19 minutes ago, Chomper Higgot said:

Your second paragraph contradicts the ‘politics’ assertion of your first while your assertion that science has nothing to do with it is simply baffling.

Explain the contradiction, and what science has to do with containing the spread of an outbreak. It´s the military´s job to contain together with an expert team of scientists that are let in to find a cure or treatment.

  • Sad 2

Share this post


Link to post
Share on other sites

WHO is a bit of an economic / political organization in itself. 

Share this post


Link to post
Share on other sites
2 hours ago, webfact said:

WHO weighs science and politics in global virus emergency decision

whilst Thailand weighs science versus tourism

  • Thanks 1

Share this post


Link to post
Share on other sites
4 hours ago, webfact said:

WHO chief Tedros Adhanom Ghebreyesus and Chinese President Xi Jinping met in Beijing on Tuesday to discuss how to protect Chinese citizens and foreigners in areas affected by the virus and "possible" evacuation alternatives, Lindmeier said.

Tedros Ghebreyesus is a Chinese puppet. He was a long time politician from Ethiopia.  And Ethiopia is all but owned by China.  

 

Between 2000 and 2014, China provided over $12 billion in loan finance (usually tied to infrastructure projects undertaken by Chinese firms). There is growing Chinese investment in the Ethiopian economy, while imports of cheap consumer goods from China ($3.4 billion in 2015) greatly exceeding exports from Ethiopia to China ($380 million in 2015). The Chinese appear to be interested in Ethiopia for political reasons (among African countries, its governance and developmental orientation is closest to that of China, and it hosts the African Union headquarters), and as a business partner. Ethiopia's focus on infrastructure has created numerous opportunities for Chinese construction firms. Ethiopia is also a significant market for Chinese exports that will expand as Ethiopia's rapid economic growth continues. For Ethiopia, Chinese finance provides critical support for the government's legitimacy, as electricity, transport, and employment opportunities continue to expand, stimulating economic growth and helping promote exports to other countries. China's "business is business" approach is welcome by comparison to western aid providers who often link their contributions to changes in the Ethiopian legal and political structure. en.wikipedia.org/wiki/China–Ethiopia_relations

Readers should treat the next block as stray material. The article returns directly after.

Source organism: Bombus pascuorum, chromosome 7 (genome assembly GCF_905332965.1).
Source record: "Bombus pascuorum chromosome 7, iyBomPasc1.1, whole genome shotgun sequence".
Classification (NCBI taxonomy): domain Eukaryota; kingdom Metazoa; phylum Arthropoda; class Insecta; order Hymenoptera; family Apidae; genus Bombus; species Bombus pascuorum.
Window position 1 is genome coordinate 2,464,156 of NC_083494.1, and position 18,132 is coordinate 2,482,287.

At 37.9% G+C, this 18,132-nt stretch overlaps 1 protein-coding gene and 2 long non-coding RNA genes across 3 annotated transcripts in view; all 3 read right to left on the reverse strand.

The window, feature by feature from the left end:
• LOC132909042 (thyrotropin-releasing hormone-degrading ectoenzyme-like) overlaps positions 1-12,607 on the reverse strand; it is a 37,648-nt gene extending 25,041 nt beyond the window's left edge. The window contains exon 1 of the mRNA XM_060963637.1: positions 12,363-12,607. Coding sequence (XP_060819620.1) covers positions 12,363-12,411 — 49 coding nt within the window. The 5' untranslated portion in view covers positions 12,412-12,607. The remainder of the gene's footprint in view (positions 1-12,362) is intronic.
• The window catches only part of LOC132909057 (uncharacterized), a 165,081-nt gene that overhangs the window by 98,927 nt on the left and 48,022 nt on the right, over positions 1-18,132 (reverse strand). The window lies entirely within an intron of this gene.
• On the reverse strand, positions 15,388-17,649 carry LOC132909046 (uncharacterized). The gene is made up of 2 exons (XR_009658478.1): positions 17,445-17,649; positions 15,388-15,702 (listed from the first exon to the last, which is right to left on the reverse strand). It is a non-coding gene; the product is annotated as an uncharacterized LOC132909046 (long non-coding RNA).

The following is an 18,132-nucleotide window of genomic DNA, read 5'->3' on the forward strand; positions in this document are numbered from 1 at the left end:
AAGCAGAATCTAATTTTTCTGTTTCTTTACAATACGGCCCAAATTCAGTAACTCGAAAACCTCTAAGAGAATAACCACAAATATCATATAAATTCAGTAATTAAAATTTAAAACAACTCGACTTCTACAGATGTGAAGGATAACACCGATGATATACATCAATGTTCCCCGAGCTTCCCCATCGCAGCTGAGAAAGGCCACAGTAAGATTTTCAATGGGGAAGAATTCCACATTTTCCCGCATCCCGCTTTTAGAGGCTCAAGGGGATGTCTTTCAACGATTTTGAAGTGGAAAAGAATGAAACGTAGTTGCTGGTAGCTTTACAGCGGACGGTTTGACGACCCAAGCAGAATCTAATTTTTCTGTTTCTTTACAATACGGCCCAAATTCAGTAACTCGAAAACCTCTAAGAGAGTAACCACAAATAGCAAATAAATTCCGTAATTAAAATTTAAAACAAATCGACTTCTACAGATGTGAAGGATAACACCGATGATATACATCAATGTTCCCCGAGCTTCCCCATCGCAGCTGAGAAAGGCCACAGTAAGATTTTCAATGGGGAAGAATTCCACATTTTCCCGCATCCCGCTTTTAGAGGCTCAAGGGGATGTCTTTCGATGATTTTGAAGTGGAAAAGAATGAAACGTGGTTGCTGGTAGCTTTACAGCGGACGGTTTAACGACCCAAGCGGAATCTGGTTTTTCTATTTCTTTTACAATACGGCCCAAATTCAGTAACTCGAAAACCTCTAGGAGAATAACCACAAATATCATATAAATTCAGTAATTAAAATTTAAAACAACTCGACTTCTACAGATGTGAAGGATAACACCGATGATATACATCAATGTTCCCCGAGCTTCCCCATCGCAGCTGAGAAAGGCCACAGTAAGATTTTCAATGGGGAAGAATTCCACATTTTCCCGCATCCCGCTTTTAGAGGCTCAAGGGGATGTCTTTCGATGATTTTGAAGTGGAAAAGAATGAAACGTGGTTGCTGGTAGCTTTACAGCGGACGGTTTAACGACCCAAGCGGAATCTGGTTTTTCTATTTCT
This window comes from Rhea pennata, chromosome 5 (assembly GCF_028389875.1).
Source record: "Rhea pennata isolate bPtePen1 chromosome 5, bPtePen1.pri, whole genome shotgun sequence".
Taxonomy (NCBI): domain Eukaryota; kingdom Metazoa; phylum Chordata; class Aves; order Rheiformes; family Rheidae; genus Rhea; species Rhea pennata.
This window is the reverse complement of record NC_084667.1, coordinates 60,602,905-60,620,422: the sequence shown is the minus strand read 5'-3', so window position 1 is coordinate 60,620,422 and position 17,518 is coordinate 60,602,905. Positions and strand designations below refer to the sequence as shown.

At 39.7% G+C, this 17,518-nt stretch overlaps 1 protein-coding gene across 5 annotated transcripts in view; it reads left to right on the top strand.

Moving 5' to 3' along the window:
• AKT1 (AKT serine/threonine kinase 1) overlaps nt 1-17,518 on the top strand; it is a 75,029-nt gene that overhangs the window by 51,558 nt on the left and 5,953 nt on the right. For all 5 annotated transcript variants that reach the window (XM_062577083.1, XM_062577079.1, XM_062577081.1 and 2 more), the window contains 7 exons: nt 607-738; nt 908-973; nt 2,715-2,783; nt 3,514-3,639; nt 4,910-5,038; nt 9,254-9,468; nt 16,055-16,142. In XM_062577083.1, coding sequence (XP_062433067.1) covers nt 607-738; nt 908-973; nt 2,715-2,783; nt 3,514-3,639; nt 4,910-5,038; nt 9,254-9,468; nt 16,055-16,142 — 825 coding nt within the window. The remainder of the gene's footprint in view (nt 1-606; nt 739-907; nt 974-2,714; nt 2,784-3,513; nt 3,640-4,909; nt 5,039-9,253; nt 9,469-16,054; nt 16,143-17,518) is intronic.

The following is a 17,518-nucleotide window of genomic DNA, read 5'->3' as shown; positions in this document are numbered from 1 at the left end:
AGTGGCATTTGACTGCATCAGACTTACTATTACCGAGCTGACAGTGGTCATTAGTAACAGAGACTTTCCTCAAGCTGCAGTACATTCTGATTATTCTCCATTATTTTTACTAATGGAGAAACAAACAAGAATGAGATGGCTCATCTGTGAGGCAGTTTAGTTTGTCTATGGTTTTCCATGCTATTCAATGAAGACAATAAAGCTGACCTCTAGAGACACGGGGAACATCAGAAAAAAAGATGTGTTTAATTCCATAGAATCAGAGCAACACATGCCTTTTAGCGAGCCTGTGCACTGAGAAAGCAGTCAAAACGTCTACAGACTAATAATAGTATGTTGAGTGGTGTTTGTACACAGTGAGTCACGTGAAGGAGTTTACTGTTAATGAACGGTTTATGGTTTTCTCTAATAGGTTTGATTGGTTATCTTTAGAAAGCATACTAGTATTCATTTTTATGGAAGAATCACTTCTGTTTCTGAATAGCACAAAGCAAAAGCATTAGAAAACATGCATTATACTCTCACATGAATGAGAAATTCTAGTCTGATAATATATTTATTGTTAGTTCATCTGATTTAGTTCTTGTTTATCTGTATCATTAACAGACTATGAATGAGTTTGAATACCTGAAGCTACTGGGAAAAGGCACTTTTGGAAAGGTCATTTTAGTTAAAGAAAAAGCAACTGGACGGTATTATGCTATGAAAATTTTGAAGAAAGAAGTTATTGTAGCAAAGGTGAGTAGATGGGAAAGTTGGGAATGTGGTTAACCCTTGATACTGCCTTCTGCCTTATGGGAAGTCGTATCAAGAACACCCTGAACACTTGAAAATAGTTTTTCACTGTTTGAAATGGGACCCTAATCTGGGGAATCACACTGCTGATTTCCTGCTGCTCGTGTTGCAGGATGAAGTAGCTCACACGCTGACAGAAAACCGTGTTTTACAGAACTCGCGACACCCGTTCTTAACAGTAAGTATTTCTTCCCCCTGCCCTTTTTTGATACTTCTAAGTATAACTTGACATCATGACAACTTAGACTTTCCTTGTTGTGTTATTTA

• Sad 1

Share this post


Link to post
Share on other sites

Create an account or sign in to comment

You need to be a member in order to leave a comment

Create an account

Sign up for a new account in our community. It's easy!

Register a new account

Sign in

Already have an account? Sign in here.

Sign In Now

  • Recently Browsing   0 members

    No registered users viewing this page.

×
×
  • Create New...